"Tone is in the hands" part 2

Nokie

Strat-O-Master
Jul 31, 2018
656
91325
Fine, but what part of the sound? Are you referring to it as only what the tone knob does, or what?

Also, I really think you should look at a dictionary.
I'm not sure I can say what "part" of the sound is tone, other than to say it is the "tonal part" which is not a satisfying answer. I would also have trouble identifying what "part" of sound is reverb ,(other than to say it is the "reverberation part" of sound - which is, again, not satisfactory). I can say what part of sound tone affects - it affects the timbre (Google that one if ya need to) and I can say what parts of sound that tone is not - i.e. tone is not volume, tone is not wave length, tone is not distortion, tone is not even timbre (I only said it affects timbre). The tone of a sound can certainly be affected by a tone knob, if one is present, but tone is not reliant on the tone knob. And as I have said before in this thread, it is my opinion that skilled fingers have the best affect on the tone of a guitar.

In understanding the relationship of tone and sound, I think you need to go beyond a dictionary as dictionary definitions can vary widely. For example, some dictionaries say sound is noise, others say sound is energy or vibration that involves the movement of air. I would recommend a book or a class on the physics of sound. There are also good classes on color and sound that impact an understanding of tone (and other characteristics) by looking at how tone exists as a part of color (Q: "what part" of color involves tone? A: hue). I have taken both such types of courses and they were fun.
 
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dirocyn

Most Honored Senior Member
Jan 20, 2018
6,824
Murfreesboro, TN
I'm not sure I can say what "part" of the sound is tone, other than to say it is the "tonal part" which is not a satisfying answer. I would also have trouble identifying what "part" of sound is reverb ,(other than to say it is the "reverberation part" of sound - which is, again, not satisfactory). I can say what part of sound tone affects - it affects the timbre (Google that one if ya need to) and I can say what parts of sound that tone is not - i.e. tone is not volume, tone is not wave length, tone is not distortion, tone is not even timbre (I only said it affects timbre). The tone of a sound can certainly be affected by a tone knob, if one is present, but tone is not reliant on the tone knob. And as I have said before in this thread, it is my opinion that skilled fingers have the best affect on the tone of a guitar.

In understanding the relationship of tone and sound, I think you need to go beyond a dictionary as dictionary definitions can vary widely. For example, some dictionaries say sound is noise, others say sound is energy or vibration that involves the movement of air. I would recommend a book or a class on the physics of sound. There are also good classes on color and sound that impact an understanding of tone (and other characteristics) by looking at how tone exists as a part of color (Q: "what part" of color involves tone? A: hue). I have taken both such types of courses and they were fun.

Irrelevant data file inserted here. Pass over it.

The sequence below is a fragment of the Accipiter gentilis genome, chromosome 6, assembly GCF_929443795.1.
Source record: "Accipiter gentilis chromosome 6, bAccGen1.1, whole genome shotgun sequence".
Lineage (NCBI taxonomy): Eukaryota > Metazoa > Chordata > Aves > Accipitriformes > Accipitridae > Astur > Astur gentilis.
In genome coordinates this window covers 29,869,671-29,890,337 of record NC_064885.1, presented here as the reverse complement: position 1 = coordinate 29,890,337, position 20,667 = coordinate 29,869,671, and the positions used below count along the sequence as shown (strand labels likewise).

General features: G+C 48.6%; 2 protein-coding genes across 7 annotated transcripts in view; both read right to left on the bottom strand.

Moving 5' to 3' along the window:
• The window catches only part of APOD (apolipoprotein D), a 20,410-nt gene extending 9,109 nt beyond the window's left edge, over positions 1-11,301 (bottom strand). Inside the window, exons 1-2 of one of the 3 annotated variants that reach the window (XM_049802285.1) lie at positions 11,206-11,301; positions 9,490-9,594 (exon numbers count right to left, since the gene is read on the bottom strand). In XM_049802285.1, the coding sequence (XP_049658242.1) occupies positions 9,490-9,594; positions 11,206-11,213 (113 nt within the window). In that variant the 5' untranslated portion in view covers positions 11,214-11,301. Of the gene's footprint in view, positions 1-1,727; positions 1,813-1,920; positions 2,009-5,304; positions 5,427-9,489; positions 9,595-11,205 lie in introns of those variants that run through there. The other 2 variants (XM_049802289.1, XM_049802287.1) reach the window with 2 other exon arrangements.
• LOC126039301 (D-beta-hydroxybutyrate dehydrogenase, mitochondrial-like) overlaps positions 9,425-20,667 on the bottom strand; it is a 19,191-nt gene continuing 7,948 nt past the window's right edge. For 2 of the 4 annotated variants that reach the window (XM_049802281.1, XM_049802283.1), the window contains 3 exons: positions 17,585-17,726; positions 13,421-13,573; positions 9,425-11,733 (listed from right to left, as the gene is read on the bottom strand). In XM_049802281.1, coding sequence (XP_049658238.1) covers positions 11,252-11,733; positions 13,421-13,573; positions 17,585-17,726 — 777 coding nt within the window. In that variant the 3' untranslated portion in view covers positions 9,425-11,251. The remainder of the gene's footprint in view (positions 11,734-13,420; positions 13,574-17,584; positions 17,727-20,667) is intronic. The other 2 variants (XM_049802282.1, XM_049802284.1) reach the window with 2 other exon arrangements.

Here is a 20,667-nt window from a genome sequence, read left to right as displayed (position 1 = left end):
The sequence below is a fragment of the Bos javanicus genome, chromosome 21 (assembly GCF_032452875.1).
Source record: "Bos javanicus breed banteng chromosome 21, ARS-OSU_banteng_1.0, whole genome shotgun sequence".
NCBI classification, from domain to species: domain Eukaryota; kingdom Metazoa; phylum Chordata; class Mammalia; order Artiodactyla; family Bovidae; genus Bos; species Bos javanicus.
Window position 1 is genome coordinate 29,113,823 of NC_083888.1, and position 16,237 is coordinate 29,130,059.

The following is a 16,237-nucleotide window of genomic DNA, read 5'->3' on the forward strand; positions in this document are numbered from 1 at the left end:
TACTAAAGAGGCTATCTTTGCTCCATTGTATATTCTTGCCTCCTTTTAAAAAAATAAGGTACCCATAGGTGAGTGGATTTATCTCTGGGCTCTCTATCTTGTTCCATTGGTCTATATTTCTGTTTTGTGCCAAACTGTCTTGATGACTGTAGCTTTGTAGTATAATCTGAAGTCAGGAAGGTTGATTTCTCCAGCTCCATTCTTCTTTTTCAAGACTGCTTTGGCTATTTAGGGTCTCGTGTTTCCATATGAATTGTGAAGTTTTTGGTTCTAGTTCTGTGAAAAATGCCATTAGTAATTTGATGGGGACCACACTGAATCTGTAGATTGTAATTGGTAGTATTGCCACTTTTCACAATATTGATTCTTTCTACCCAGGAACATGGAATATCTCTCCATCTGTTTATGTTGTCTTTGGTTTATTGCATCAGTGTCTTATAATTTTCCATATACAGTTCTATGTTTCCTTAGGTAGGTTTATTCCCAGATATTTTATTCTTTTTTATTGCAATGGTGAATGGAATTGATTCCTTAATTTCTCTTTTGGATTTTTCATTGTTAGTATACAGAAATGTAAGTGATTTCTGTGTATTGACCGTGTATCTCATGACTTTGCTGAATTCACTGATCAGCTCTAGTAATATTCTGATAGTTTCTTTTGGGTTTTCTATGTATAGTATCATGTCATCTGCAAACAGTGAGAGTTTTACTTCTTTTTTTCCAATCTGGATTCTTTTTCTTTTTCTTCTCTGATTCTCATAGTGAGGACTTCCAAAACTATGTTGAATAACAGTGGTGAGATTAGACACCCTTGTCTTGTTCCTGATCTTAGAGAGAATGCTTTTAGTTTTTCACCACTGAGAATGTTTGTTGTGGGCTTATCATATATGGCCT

All I get from this is: You disagree with anyone who uses the actual dictionary definition of the word. You say they're wrong, but you won't provide an alternative definition, other than that it is better with skill. That sum it up correctly?
 

meat cheese meat

Strat-Talker
Mar 6, 2020
157
L.A.
Your last post got lots of negative responses, too. It wasn't overwhelmingly supportive.

You're using tone and sound interchangeably. Many of us do. No one has established an internationally accepted definition of the two words (re: guitar playing). I see it this way:
Your sound is the overall result of your tone plus whatever gear you're using at the time. Your tone is your clean, dry sound - your pure sound. No outboard effects, no amp effects (including amp dirt), no guitar effects. Nothing to hide behind. Now you can hear what you got. The more revealing your basic rig (amp and cables) the more accurately you'll hear what you got. That's your tone.

At that point a big part of your tone is in your hands.
 

Derrick

Strat-Talk Member
Mar 23, 2020
89
MD/VA/DC metro
Some people just sound like themselves no matter what gear they play. That is where the term "tone is in the hands" comes from. It is true, but not for all styles. If you use high gain or go for metal tones, this becomes non existent because there is less unique character and feel coming through these rigs, and these styles don't traditionally rely on "feel". The more character and feel your amplifier is set to produce and your style of music will allow (like blues based rock), the more tone can be "in the hands" so to speak, regardless of rig. BB King is a great example of someone who's tone was in his hands. There's no mistaking BB no matter what he played. We've all heard the story of EVH or Hendrix sounding like themselves regardless of playing other people's rigs. I don't see what the denial is?